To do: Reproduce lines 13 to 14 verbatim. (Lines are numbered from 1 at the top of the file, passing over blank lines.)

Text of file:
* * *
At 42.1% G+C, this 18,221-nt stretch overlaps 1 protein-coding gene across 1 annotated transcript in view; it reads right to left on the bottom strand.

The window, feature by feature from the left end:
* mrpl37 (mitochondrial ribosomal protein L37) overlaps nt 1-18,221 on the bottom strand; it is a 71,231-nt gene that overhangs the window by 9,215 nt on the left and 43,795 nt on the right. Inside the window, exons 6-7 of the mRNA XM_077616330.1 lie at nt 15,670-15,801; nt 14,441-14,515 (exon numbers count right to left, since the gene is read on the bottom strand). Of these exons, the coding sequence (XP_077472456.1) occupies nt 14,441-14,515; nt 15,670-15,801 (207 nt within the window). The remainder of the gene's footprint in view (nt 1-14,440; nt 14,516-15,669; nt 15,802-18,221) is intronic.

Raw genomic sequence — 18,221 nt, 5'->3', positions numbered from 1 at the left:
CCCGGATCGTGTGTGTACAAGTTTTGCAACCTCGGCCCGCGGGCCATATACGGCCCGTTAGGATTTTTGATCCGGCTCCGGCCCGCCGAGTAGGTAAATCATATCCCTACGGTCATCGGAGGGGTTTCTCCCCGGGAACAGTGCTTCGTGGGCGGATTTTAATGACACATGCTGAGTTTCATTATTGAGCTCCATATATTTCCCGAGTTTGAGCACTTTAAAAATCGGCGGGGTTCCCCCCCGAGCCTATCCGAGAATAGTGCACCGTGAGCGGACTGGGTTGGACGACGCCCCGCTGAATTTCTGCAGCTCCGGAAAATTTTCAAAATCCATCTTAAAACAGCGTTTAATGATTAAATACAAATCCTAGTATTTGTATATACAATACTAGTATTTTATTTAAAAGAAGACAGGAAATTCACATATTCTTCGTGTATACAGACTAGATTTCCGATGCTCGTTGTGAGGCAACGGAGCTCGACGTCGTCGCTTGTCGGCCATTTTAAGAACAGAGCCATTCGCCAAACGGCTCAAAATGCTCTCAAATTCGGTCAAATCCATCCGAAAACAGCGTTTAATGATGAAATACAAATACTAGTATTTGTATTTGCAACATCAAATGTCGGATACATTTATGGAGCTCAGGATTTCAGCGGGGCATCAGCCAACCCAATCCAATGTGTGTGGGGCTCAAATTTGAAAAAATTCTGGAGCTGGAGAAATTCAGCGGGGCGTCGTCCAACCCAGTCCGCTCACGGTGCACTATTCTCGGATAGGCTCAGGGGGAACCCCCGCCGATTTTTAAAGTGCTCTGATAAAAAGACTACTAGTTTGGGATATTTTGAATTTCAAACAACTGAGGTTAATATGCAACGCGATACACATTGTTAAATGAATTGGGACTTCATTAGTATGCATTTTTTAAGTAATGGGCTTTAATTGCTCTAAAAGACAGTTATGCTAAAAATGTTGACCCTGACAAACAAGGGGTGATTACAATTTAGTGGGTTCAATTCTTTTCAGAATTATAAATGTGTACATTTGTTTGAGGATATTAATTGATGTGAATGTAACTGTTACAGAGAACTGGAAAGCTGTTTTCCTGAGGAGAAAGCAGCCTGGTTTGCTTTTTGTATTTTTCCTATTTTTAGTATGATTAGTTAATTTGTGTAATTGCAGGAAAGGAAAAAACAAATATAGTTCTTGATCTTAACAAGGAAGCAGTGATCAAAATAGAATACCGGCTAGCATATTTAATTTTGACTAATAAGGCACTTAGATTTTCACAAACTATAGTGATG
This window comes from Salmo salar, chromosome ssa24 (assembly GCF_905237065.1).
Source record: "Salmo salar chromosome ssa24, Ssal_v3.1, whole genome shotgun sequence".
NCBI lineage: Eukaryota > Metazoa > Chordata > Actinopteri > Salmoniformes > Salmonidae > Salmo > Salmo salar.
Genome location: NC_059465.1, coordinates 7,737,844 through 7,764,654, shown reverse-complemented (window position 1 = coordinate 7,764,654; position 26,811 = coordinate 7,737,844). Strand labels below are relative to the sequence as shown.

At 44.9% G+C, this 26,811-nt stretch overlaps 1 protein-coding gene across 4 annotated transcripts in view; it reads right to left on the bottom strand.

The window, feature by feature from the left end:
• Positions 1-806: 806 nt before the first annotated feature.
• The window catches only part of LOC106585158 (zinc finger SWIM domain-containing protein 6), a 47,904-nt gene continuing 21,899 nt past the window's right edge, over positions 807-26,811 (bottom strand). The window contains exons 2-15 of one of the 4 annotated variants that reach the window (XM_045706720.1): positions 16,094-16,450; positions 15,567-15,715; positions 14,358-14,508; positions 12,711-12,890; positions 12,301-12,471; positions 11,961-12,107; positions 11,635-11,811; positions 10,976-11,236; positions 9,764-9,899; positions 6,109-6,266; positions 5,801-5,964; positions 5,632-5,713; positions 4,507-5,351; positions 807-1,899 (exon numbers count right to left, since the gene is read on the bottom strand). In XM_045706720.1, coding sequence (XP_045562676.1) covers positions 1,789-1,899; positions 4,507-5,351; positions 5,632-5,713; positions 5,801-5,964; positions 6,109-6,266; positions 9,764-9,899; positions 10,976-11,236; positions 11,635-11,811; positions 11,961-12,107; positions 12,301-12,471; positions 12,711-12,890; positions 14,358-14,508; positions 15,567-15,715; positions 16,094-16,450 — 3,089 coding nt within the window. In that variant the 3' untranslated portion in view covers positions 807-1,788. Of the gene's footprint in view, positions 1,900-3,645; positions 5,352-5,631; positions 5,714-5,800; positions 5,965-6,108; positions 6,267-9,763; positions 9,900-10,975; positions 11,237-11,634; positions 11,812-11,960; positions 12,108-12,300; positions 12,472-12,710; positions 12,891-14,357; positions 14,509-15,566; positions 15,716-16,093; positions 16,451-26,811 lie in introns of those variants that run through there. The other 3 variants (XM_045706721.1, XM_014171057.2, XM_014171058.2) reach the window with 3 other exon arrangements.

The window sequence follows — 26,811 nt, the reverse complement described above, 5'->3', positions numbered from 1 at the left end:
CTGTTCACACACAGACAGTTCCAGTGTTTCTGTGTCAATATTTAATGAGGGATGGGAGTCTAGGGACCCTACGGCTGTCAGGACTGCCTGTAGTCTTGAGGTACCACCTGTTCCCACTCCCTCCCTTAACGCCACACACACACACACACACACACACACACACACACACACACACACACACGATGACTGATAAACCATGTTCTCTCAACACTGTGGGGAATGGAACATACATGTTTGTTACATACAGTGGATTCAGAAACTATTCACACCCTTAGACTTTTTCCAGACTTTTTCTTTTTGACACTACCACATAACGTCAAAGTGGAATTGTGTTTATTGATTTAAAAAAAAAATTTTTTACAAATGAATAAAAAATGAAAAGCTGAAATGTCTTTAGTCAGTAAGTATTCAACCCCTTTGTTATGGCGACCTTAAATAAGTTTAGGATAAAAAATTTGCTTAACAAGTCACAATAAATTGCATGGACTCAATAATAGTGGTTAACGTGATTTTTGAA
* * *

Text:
• The window catches only part of LOC106585158 (zinc finger SWIM domain-containing protein 6), a 47,904-nt gene continuing 21,899 nt past the window's right edge, over positions 807-26,811 (bottom strand). The window contains exons 2-15 of one of the 4 annotated variants that reach the window (XM_045706720.1): positions 16,094-16,450; positions 15,567-15,715; positions 14,358-14,508; positions 12,711-12,890; positions 12,301-12,471; positions 11,961-12,107; positions 11,635-11,811; positions 10,976-11,236; positions 9,764-9,899; positions 6,109-6,266; positions 5,801-5,964; positions 5,632-5,713; positions 4,507-5,351; positions 807-1,899 (exon numbers count right to left, since the gene is read on the bottom strand). In XM_045706720.1, coding sequence (XP_045562676.1) covers positions 1,789-1,899; positions 4,507-5,351; positions 5,632-5,713; positions 5,801-5,964; positions 6,109-6,266; positions 9,764-9,899; positions 10,976-11,236; positions 11,635-11,811; positions 11,961-12,107; positions 12,301-12,471; positions 12,711-12,890; positions 14,358-14,508; positions 15,567-15,715; positions 16,094-16,450 — 3,089 coding nt within the window. In that variant the 3' untranslated portion in view covers positions 807-1,788. Of the gene's footprint in view, positions 1,900-3,645; positions 5,352-5,631; positions 5,714-5,800; positions 5,965-6,108; positions 6,267-9,763; positions 9,900-10,975; positions 11,237-11,634; positions 11,812-11,960; positions 12,108-12,300; positions 12,472-12,710; positions 12,891-14,357; positions 14,509-15,566; positions 15,716-16,093; positions 16,451-26,811 lie in introns of those variants that run through there. The other 3 variants (XM_045706721.1, XM_014171057.2, XM_014171058.2) reach the window with 3 other exon arrangements.

The window sequence follows — 26,811 nt, the reverse complement described above, 5'->3', positions numbered from 1 at the left end: